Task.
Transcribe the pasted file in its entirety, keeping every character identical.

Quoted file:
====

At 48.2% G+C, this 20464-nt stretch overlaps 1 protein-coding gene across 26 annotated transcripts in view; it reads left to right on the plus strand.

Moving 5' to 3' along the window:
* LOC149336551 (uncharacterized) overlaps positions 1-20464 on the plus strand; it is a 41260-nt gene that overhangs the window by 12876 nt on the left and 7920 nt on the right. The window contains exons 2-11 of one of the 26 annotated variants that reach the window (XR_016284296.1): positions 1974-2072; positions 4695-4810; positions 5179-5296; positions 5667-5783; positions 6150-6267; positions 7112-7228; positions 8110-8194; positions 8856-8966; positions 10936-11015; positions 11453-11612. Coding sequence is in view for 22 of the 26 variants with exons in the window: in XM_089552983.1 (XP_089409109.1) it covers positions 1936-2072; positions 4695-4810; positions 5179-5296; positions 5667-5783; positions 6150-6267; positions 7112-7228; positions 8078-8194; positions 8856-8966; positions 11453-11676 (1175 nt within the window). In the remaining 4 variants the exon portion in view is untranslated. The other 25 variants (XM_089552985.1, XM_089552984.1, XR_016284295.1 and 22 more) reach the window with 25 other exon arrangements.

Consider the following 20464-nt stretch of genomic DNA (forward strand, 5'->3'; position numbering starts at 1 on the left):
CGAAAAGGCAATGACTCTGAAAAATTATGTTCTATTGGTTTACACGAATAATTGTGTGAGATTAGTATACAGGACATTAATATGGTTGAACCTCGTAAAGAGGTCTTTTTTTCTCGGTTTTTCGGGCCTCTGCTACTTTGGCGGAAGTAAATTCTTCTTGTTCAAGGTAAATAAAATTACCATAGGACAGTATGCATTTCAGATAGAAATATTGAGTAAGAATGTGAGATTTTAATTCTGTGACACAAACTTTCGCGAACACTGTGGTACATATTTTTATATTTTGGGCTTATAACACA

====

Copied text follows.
At 48.2% G+C, this 20464-nt stretch overlaps 1 protein-coding gene across 26 annotated transcripts in view; it reads left to right on the plus strand.

Moving 5' to 3' along the window:
* LOC149336551 (uncharacterized) overlaps positions 1-20464 on the plus strand; it is a 41260-nt gene that overhangs the window by 12876 nt on the left and 7920 nt on the right. The window contains exons 2-11 of one of the 26 annotated variants that reach the window (XR_016284296.1): positions 1974-2072; positions 4695-4810; positions 5179-5296; positions 5667-5783; positions 6150-6267; positions 7112-7228; positions 8110-8194; positions 8856-8966; positions 10936-11015; positions 11453-11612. Coding sequence is in view for 22 of the 26 variants with exons in the window: in XM_089552983.1 (XP_089409109.1) it covers positions 1936-2072; positions 4695-4810; positions 5179-5296; positions 5667-5783; positions 6150-6267; positions 7112-7228; positions 8078-8194; positions 8856-8966; positions 11453-11676 (1175 nt within the window). In the remaining 4 variants the exon portion in view is untranslated. The other 25 variants (XM_089552985.1, XM_089552984.1, XR_016284295.1 and 22 more) reach the window with 25 other exon arrangements.

Consider the following 20464-nt stretch of genomic DNA (forward strand, 5'->3'; position numbering starts at 1 on the left):
CGAAAAGGCAATGACTCTGAAAAATTATGTTCTATTGGTTTACACGAATAATTGTGTGAGATTAGTATACAGGACATTAATATGGTTGAACCTCGTAAAGAGGTCTTTTTTTCTCGGTTTTTCGGGCCTCTGCTACTTTGGCGGAAGTAAATTCTTCTTGTTCAAGGTAAATAAAATTACCATAGGACAGTATGCATTTCAGATAGAAATATTGAGTAAGAATGTGAGATTTTAATTCTGTGACACAAACTTTCGCGAACACTGTGGTACATATTTTTATATTTTGGGCTTATAACACA